Why are environmentalists suddenly interested in international consultation obligations?
The UK Government has been scratching its head since they received word from a United Nations committee, advising them to suspend work on Hinkley Point C, a nuclear power station in Somerset. The Government has been accused of not notifying neighbouring countries of its intention to build this power station, thereby neglecting its obligations to consult these countries. It is highly questionable whether the UK Government will actually follow the UN’s suggestion as it is convinced there was no requirement to consult, but it does raise some questions about its commitment to international treaties.
I sat in on a High Court hearing back in 2014 when An Taisce, Ireland’s equivalent of the National Trust, legally challenged the British Government’s decision to grant permission to build the contentious power plant. The challenge revolved around the issue of the UK Government not having consulted neighbouring countries, such as Norway, the Netherlands, Austria, and Germany under the Espoo Convention. This international treaty obliges its signatory countries to consult their neighbours when there is a significant transboundary environmental impact. In the Court, the UK Government denied that there would ever be such a risk as all the necessary precautions were taken to prevent this from happening. The Court agreed and dismissed the claim, finally ending up in the Supreme Court which also dismissed the claim. The UN Committee, however, has a different view.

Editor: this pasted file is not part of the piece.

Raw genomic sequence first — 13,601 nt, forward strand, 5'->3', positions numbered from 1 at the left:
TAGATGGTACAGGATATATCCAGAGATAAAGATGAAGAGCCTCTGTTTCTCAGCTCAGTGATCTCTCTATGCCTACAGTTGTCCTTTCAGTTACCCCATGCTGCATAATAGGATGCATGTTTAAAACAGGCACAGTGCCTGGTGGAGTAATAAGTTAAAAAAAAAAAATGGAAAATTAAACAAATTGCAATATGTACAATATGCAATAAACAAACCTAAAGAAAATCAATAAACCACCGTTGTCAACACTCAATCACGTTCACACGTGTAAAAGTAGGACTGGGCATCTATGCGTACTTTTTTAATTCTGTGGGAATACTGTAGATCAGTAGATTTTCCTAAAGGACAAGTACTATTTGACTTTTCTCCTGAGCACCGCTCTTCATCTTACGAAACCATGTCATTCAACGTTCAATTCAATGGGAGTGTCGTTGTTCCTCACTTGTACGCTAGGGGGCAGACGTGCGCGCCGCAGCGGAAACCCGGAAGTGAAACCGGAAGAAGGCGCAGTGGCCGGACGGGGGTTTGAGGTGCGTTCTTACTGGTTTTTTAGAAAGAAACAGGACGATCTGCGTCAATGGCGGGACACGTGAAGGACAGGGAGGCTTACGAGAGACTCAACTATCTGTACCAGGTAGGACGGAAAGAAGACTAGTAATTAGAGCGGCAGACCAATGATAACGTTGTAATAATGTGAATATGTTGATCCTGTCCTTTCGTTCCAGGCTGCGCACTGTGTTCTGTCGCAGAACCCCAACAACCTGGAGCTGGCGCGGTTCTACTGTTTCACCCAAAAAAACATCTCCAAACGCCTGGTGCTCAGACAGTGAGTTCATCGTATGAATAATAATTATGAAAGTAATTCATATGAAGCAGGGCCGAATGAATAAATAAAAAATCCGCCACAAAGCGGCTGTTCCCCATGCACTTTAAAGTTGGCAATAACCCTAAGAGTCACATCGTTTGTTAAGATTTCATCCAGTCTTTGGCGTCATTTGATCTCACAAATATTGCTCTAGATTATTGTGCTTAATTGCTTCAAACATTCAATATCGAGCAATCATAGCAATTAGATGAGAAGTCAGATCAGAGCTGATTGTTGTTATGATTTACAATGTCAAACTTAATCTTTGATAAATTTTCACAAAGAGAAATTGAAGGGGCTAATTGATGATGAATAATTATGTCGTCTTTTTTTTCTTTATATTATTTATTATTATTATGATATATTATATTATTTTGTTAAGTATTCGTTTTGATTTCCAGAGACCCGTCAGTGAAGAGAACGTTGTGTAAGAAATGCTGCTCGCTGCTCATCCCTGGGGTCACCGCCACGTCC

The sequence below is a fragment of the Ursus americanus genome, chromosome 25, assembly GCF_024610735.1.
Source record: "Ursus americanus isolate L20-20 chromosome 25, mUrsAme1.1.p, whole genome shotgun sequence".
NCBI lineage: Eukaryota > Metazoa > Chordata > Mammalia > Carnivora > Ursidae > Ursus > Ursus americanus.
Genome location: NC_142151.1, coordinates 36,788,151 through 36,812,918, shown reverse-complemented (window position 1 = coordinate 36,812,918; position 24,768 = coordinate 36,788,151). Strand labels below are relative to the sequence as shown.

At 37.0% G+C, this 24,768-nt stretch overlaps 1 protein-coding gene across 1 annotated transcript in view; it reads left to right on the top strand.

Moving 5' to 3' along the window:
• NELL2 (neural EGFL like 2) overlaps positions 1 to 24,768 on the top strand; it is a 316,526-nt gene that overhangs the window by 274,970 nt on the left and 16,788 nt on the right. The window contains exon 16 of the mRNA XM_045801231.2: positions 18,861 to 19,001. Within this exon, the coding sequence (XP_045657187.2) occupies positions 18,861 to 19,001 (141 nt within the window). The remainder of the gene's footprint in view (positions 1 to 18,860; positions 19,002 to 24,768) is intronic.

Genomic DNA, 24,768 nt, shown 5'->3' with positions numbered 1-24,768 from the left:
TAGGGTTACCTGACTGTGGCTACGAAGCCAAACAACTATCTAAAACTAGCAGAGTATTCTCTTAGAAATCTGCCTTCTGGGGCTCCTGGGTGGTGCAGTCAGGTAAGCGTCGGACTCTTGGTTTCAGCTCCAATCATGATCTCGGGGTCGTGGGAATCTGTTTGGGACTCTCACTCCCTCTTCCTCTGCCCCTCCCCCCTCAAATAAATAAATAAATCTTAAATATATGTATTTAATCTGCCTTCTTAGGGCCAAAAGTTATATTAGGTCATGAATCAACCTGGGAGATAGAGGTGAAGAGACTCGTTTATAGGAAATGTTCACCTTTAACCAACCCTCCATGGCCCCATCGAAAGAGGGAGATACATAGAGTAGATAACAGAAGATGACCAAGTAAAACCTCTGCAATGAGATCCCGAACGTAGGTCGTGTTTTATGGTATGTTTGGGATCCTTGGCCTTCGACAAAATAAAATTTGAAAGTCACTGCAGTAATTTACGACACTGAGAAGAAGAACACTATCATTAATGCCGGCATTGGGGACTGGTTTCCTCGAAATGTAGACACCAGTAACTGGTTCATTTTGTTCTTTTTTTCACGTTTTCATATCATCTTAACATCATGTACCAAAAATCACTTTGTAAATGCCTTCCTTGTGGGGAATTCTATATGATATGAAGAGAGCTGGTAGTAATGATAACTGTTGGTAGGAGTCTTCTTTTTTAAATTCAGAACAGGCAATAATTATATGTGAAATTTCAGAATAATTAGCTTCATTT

Unlike the Aarhus Convention, which requires public bodies to consult the public on proposals affecting the environment, the Espoo Convention casts out a wider net and is often used by NGOs to question the validity of major developments. In the Hinkley Point C case, several foreign Governments argue that they should have been (officially) notified of the proposed power station to discuss the potential environmental impacts of a future incident at the £18bn Somerset plant and to contribute (as consultees) to an Environmental Impact Assessment.
Both the Espoo and the Aarhus Conventions are not legally binding in themselves, but both have been transposed in EU regulations, thus making them legally binding. Last year, the same UN Committee determined that the UK was in breach of its international obligations and should start consulting its neighbouring countries but has chosen not to act on it. It is naïve to think it would be any different now. It should be noted that the UK has been in breach of the 3rd pillar of the Aarhus Convention ever since it joined, in 2005, as it has consistently been accused of not providing reasonable access to the Courts for those who wish to challenge adherence to the rights for environmental impact information and for public participation and consultation. The Aarhus Compliance Committee is expected to share its findings on the HS2 project whereby several ‘members of the public’, including a London Borough, argue that there has been a lack of consultation on the very controversial rail line.
Although it is difficult to envisage what a post-Brexit Britain would look like once it has separated from the EU, many legal environmental experts agree that the two Conventions will be even more important to safeguard people’s rights to have their voices heard in planning projects. British planning laws already require project promoters to consult at several stages in the process but it does not require them to consult neighbouring countries. The Espoo Convention, however, does! Will the UK Government comply with these international obligations once it has left the EU? If it doesn’t it is bound to provoke a major row with campaigning groups both in the UK and abroad.